3 Dario Argento Movies to watch that aren’t ‘Dracula’
I don’t know about y’all, but when I heard that Dario Argento was directing Dracula, my heart felt like someone speared it with a love-covered shard of glass (aka, I was elated). I waited with click-ready fingers, jonesing to tap over to a review of the film. The review was negative. “A fluke!,” I said. And then all the other negative reviews started rolling in. Needless to say, I was sad that day.
Now, although Argento recently pushed out a real crapper of a film, that doesn’t mean all his other, wonderful work is sullied. No, sir! So, for just a little while, let’s imagine a world where Argento’s Dracula doesn’t exist. Let’s recount a few of his better films. (Or at the very least, the films I choose to mark as his absolute best.)
Similar to any other self-respecting horror feminist, this was my first Argento movie. Ah, memories. Confusing, beautiful memories. Suspiria follows Susan, a young American dance student, as she begins study at a top-notch European dance school. Upon her arrival, strange and terrible things start to happen at the school, and many of the students at the academy (along with some of the school’s workforce) begin to meet untimely, horrific demises. (Seriously, someone is killed with a sheet of glass. It’s so not pretty that it’s pretty.)
While Suspiria likely resides at the top of most Argento aficionados’ lists, it’s a classic for a reason. The film itself is absolutely gorgeous. The female friend/enemy relationships are spot on. Also: Susan is an incredibly strong character. True, she has many weak girl moments, but she’s the only person at the school who has the ovaries to actually unearth the truth behind the strange happenings.
This is, by far, my favorite Argento yarn. Phenomena follows Jennifer, a student, who arrives at a Swiss boarding school around the time that multiple brutal murders start to happen. Whilst Jennifer is studying in the musty school, she discovers that she has a strange power: the ability to communicate with insects. Luckily, the student meets an entomologist who has a hunch that her “ability” will allow her to communicate with the bugs present at each crime scene. The doctor and the student team to find the murderer, but eventually, Jennifer is separated from her mentor, and she must vie by herself. While Phenomena’s ending is similar to many of his other works because it’s filled with lots of fun twists, this film’s ending is one of Argento’s most climatic.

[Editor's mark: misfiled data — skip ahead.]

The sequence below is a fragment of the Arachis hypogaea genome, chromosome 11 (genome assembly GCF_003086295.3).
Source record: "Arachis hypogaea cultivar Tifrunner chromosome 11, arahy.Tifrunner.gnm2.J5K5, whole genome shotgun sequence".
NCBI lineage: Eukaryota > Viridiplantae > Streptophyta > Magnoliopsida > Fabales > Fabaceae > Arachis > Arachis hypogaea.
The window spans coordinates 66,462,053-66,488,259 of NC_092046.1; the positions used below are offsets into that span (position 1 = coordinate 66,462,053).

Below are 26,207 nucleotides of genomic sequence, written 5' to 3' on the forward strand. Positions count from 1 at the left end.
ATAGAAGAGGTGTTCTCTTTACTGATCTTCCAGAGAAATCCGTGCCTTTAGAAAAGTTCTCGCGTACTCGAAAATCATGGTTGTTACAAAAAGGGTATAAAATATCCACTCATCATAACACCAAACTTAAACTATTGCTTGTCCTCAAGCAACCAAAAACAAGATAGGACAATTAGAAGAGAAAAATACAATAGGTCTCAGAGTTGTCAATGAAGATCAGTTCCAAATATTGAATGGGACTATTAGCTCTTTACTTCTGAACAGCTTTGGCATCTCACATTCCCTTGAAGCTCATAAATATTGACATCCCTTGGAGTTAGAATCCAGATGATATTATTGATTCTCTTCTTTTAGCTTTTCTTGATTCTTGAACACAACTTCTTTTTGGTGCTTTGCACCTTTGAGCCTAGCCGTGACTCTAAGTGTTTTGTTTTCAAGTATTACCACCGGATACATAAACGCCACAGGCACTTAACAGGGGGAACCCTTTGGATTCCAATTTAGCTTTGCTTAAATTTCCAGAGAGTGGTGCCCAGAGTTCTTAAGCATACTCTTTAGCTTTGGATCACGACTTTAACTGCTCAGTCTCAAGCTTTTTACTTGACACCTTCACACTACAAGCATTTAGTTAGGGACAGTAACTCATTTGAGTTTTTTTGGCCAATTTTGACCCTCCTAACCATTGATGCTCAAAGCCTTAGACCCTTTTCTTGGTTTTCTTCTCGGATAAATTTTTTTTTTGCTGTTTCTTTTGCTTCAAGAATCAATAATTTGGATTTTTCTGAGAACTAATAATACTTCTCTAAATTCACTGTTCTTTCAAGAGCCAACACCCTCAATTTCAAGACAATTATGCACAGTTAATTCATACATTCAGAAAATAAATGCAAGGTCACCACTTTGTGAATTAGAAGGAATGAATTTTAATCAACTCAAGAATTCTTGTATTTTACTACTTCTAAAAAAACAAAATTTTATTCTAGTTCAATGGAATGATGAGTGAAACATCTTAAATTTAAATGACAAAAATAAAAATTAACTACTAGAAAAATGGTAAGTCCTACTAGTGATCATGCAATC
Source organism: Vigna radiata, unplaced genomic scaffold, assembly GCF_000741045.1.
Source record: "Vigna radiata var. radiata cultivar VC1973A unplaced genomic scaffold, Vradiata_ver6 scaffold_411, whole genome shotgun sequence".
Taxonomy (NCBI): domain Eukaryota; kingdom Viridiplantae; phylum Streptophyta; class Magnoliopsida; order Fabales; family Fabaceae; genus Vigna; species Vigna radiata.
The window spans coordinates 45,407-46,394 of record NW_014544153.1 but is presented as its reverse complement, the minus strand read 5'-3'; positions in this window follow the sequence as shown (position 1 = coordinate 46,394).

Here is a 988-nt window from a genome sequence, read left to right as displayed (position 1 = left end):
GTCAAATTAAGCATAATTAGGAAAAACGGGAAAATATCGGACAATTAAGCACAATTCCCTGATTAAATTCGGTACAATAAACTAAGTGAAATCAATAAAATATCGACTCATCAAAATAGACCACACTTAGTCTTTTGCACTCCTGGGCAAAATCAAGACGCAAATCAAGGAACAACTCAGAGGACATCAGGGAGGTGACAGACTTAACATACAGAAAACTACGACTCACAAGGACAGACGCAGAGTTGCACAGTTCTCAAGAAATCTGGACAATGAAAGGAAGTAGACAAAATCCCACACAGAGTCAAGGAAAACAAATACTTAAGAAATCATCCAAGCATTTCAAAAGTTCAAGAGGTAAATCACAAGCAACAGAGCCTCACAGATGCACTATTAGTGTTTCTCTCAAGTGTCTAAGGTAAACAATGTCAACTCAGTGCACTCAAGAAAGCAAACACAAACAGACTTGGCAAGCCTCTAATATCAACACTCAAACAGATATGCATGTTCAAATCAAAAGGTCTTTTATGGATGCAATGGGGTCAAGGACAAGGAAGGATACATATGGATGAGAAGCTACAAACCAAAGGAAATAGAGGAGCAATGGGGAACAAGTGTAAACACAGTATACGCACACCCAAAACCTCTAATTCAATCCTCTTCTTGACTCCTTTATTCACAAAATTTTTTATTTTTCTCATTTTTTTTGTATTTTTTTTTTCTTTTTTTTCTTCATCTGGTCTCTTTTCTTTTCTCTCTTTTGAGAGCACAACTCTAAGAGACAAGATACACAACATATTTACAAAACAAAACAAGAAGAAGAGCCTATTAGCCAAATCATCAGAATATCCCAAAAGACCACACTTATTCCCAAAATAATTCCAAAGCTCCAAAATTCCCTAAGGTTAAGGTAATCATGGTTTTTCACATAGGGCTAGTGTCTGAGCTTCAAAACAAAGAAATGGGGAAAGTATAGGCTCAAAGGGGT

This film has a lot of snappy dialogue and the relationship between Jennifer and the doctor is quite lovely. This film also stars a rather charming monkey who is trained to help the doctor get around (the man resides in a wheelchair). Now, I normally hate monkeys. I find them repulsive and creepy (thanks, Monkey Shines). But this monkey? I’d let this monkey be my bro, for sure.
This film surprisingly doesn’t follow what I’ve come to define as the “Argento Formula:” Young, pretty, American brunette + death by glass = masterpiece. Tenebre follows Peter Neal, a male (gasp), American mystery writer, as he embarks on a book tour in Rome. Once Neal lands, a series of nasty murders miming the murders the author has depicted in his book begin to occur. Neal is deeply bothered that beautiful, young women are dropping like flies all over the city. So, he enlists the sleuth-like help of his publicist and his ex-girl. The unlikely trio begins to investigate the murders on their own, but always end up a few steps behind the killer. (Yet, they are always a few leaps ahead of the police – go figure.)
Tenebre is filled with many twists and does an amazing job of keeping the audience on their toes (even if it’s pretty obvious who the murderer is). Other things that make Tenebre a blast include the following: Multiple drunken nipple slips; a stellar soundtrack scored by Goblin, and a whispering, fiend-ish murderer that gets his jollies by wearing black gloved and tearing pages out of books.
What are your favorite Argento films? Do you think my choices are terrible? Tell me!